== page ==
Trauma Counselling Therapy

Vancouver Trauma Therapists

What is Trauma?

Trauma is a word used frequently in the field of mental health, and there are usually two common definitions. The first definition refers to trauma as a distressing or disturbing event that someone has lived through and survived. The second definition refers to trauma as the lasting psychological impact that a disturbing event leaves on someone (being “traumatized”).

At its core, trauma is any event or experience that overwhelms you psychologically or emotionally, violates your sense of safety, and negatively disrupts your understanding of yourself or the world. Some examples include: natural disaster, physical or sexual assault, or witnessing a fatal accident.

Any event that overwhelms you psychologically or emotionally and disrupts your sense of safety.

However, trauma doesn’t have to be a single incident to cause enduring effects. It can also be the result of ongoing and repeated events – often during early development and interpersonal in nature. This is referred to as complex trauma. Some examples are: childhood and adolescent bullying; ongoing domestic violence; growing up in a crime-ridden neighbourhood; chronic abuse (psychological, physical, sexual); and physical or emotional neglect. 

Many other experiences which are often dismissed can also be traumatizing and deeply damaging. For example: having emotionally absent parents during childhood, betrayal in a romantic relationship, or experiencing a humiliating event. Different people can respond differently to the same event, and the event itself is much less important than a person’s subjective experience of it.

Signs & Symptoms

When unprocessed, the impacts of trauma can show up in the form of anxiety, depression, flashbacks, nightmares, or even in physical ways, such as headaches, stomach pains, or feelings of numbness and disconnection. Many people who experience trauma also develop Post-Traumatic Stress Disorder (PTSD) – a condition where they continue to re-experience the trauma and have symptoms long-term.

Some common symptoms are:

  • Fear, anxiety, stress
  • Sadness, depression, or despair
  • Negative changes in thinking/ mood (e.g. feels of hopelessness)
  • Shame and self-blame (especially common in sexual abuse survivors)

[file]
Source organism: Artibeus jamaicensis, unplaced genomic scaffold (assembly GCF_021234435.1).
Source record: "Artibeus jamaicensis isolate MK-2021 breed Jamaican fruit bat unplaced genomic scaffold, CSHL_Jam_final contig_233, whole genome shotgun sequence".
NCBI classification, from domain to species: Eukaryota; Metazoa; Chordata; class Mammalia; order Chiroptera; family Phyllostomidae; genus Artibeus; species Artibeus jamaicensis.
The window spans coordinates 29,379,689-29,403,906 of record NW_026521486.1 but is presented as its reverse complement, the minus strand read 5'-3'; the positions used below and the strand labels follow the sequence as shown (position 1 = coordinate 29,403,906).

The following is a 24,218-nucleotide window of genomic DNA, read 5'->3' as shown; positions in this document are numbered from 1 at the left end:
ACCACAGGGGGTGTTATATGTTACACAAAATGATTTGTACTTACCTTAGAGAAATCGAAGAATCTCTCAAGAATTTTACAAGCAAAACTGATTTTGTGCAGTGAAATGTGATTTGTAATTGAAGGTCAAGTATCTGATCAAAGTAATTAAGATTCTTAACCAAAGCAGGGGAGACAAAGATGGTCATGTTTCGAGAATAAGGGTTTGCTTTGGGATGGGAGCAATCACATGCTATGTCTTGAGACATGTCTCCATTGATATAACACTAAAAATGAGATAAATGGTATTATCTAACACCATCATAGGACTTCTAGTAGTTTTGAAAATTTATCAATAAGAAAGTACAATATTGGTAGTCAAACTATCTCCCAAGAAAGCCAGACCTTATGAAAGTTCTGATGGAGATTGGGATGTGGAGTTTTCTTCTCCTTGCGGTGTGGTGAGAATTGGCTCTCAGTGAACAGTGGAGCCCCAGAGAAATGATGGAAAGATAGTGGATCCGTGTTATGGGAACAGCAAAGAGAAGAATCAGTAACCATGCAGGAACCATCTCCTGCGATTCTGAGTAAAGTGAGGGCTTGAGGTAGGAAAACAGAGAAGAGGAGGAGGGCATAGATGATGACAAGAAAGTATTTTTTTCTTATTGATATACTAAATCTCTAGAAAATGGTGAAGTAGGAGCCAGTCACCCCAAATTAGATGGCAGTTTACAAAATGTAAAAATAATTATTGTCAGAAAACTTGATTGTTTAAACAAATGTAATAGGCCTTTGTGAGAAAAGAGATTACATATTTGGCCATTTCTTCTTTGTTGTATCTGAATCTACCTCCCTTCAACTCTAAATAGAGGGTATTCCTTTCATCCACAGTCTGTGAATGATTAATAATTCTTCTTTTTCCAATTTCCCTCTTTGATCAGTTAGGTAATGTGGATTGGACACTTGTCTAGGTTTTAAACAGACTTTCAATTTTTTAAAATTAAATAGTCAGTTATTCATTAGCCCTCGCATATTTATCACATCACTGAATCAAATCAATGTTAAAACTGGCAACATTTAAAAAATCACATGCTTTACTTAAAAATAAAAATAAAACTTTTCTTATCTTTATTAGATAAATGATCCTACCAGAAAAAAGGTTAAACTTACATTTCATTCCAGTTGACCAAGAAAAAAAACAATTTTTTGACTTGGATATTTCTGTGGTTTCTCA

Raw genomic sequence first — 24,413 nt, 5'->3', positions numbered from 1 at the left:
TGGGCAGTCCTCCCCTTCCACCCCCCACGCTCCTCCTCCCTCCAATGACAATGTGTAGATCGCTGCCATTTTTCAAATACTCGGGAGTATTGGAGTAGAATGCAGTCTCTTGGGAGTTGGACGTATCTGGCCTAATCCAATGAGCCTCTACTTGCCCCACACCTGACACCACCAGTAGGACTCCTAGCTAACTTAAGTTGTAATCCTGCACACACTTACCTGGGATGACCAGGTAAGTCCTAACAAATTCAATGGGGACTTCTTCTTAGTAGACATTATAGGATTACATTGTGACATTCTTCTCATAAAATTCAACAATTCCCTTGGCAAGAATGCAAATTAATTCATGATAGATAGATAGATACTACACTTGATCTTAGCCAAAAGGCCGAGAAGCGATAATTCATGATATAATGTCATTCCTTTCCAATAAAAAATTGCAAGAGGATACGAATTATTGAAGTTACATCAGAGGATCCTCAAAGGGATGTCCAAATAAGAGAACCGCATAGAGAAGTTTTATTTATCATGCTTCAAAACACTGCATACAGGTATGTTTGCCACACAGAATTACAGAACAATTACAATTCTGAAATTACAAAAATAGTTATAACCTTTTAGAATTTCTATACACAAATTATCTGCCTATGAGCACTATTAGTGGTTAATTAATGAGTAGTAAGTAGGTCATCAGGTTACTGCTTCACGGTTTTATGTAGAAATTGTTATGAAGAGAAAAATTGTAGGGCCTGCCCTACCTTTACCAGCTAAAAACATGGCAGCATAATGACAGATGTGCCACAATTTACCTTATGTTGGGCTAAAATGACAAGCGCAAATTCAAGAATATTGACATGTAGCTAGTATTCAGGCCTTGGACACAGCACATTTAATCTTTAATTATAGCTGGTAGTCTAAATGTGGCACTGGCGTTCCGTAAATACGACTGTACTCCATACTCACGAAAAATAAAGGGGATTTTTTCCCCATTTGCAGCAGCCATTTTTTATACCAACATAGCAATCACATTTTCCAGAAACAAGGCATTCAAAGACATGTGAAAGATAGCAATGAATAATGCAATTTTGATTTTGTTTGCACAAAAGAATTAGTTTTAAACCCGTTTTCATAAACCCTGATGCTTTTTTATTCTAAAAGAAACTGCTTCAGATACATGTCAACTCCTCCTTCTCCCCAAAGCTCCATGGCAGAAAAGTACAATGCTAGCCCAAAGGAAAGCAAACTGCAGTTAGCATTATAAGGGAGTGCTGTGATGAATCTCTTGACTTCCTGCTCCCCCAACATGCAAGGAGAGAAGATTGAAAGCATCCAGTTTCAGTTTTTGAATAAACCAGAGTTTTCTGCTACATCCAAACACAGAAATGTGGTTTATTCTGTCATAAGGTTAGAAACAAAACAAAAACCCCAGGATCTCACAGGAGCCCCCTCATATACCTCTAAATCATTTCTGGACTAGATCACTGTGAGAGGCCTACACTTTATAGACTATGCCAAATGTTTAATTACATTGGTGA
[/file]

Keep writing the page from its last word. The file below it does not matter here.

• Feeling numb and disconnected (e.g. dissociation)
  • Social withdrawal and isolation
  • Anger, irritability, and mood swings
  • Confusion and difficulty concentrating
  • Feeling constantly “on edge” (hyper-arousal)
  • Exaggerated startle response
  • Self-destructive or high-risk behaviour
  • Self-medicating with alcohol and other drugs
  • Nightmares and flashbacks to the trauma
  • Trouble sleeping or over-sleeping
  • Chronic pain

Trauma overwhelms our ability to cope, causes feelings of helplessness, diminishes our sense of self and our ability to feel the full range of emotions and experiences. 

Counselling Therapy for Trauma

People cope with trauma differently. Some turn to drugs and alcohol, others engage in risk taking behaviours, and some people repress their experiences completely. Others may turn to activities like yoga, dance, or spending time with animals.

Counselling is an effective first-line treatment for trauma and PTSD. Counselling provides a safe space where you can rebuild feelings of security and trust. Your therapist will help you decide on the best approach, and together you will come up with a plan to safely work through the trauma at a comfortable pace.

Through counselling you will connect with your inner resiliency, and develop healthy coping and emotion-regulation strategies. You will also work through negative thoughts, feelings or sensations you may have. Ultimately your therapist will guide you to process and integrate the trauma, so that you can heal and even grow from your experiences. 

At ARC, all of our therapists practice from a trauma-informed lens. This means we recognize the presence of trauma symptoms, and always keep in mind that current challenges may be a function of past trauma. Trauma-informed care also means understanding, anticipating, and responding to the unique needs of someone who has (or may have) experienced trauma.

ARC therapists have training in specialized treatment approaches such as somatic psychotherapy, and eye movement desensitization and reprocessing (EMDR).

Different approaches are effective for different people, and your therapist will help you determine the type of approach and care you need.

To learn more please request a consultation below.

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